9. Judgment and complex decision making: understand the big picture and make decisions, understanding the impact of your actions.
  10. Collaboration: interpersonal communication skills to work well with different people.

It will help if you find ways how to motivate yourself, finding reasons why you do – or don’t do – something. Once you know where to go, you will need to coordinate yourself and learn how to use time at its best – look for good alternatives how to manage stress and manage your time and learn to prioritise. Keep curious and excited about change!

Be always ready to go on!

A transition may be he w or involuntary, but the will to go on should always be voluntary! A voluntary transition is when we start a new project, a new career or decide to quit a relationship. An involuntary transition is when we are forced to look for a new job as we get unemployed, or even the moment we are in at the moment, where the coronavirus seem to put darkness all over the place.

Here are 5 ideas how to make the best out of it:

  1. Evaluate the phases of a transition and be aware of which part could make it more difficult for you. Every transition starts with a) saying goodbye then goes to b) getting to the middle and finishes with c) the new phase. If you are aware of where you need to put more effort, you can get there!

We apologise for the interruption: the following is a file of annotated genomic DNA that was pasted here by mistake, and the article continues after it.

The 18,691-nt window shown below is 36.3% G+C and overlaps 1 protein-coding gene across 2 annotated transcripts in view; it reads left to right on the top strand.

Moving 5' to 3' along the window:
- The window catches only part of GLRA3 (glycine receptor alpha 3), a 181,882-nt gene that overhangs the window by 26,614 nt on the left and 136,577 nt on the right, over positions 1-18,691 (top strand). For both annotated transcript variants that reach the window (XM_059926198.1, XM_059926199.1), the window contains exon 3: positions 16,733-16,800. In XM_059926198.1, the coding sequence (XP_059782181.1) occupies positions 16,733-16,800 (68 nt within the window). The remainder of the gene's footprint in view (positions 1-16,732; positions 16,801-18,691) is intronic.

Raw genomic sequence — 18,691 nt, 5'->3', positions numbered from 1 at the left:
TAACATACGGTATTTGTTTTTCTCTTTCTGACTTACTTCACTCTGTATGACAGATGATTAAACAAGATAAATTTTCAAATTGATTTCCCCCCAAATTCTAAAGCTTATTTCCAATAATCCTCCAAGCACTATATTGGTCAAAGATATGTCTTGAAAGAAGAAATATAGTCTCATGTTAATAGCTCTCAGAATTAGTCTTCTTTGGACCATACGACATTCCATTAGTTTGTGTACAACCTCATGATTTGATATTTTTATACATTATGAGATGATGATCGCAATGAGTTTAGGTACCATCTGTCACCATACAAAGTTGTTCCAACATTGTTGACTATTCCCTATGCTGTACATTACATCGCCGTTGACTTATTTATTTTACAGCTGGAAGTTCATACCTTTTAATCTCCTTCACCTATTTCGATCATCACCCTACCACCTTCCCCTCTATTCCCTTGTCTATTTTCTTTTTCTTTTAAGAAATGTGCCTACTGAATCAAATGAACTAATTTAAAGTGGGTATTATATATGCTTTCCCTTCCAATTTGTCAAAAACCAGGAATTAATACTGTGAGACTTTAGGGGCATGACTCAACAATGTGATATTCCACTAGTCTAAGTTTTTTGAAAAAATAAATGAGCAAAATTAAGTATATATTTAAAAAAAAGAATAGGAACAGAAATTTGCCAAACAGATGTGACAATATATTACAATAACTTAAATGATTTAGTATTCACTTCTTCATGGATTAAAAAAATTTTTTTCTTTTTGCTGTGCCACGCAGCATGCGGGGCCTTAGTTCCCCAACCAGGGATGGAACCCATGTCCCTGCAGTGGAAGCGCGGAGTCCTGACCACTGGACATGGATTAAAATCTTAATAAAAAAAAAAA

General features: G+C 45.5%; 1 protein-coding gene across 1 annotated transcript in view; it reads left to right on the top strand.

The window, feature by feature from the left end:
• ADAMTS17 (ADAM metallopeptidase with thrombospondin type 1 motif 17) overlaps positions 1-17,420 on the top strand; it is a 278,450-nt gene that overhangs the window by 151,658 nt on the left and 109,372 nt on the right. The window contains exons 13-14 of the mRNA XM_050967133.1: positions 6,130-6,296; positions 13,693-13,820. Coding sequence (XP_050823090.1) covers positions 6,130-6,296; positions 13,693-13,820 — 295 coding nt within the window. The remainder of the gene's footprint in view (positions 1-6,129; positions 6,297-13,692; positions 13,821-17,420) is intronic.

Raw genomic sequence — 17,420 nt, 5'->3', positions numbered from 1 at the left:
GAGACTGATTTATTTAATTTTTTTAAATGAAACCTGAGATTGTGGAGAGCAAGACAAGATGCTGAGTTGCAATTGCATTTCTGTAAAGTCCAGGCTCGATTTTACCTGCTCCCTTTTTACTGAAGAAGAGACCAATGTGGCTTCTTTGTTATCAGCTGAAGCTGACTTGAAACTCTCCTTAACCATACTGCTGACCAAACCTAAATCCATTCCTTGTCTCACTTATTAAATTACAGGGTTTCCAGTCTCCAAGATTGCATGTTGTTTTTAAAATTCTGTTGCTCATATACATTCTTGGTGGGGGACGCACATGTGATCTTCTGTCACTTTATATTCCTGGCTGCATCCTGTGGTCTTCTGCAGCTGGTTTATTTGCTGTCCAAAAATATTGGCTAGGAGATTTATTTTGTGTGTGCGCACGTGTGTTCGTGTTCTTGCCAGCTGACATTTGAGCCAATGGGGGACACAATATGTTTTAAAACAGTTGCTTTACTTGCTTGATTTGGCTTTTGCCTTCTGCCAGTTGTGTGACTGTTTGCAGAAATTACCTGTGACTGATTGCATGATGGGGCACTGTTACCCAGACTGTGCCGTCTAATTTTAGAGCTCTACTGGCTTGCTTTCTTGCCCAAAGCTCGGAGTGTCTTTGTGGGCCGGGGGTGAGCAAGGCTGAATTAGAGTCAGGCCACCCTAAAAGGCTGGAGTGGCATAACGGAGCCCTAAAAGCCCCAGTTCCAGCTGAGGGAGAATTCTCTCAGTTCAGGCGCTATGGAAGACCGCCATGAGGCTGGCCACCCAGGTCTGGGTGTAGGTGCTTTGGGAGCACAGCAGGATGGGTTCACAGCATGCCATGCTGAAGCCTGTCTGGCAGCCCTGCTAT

2. Check your emotions and your beliefs. If you believe you can make it, you will, but if you don’t believe it, you will not. Check how you feel and what you can do to improve good emotions, positive thoughts, visualizations and vibrations.
  3. Check your routine and dreams – implement a routine that allows you to look for what you strive, but also to give time to yourself to dream, be kind to yourself and recover from time to time. Your body and your soul will say thank you and you will keep the energy level which is necessary for the transition!
  4. Always remember to be creative – look around and identify what you love to do and maybe just forgot about it. Always find time to make more of what makes you happy!
  5. Be ready to add a new chapter to your life! – you are the one who can make it! If not you, who else? Be conscious on your portion of responsibility and… do it! Later on, as you look back and see your own transformation, you will be proud to be the one who fought to become a better version of yourself!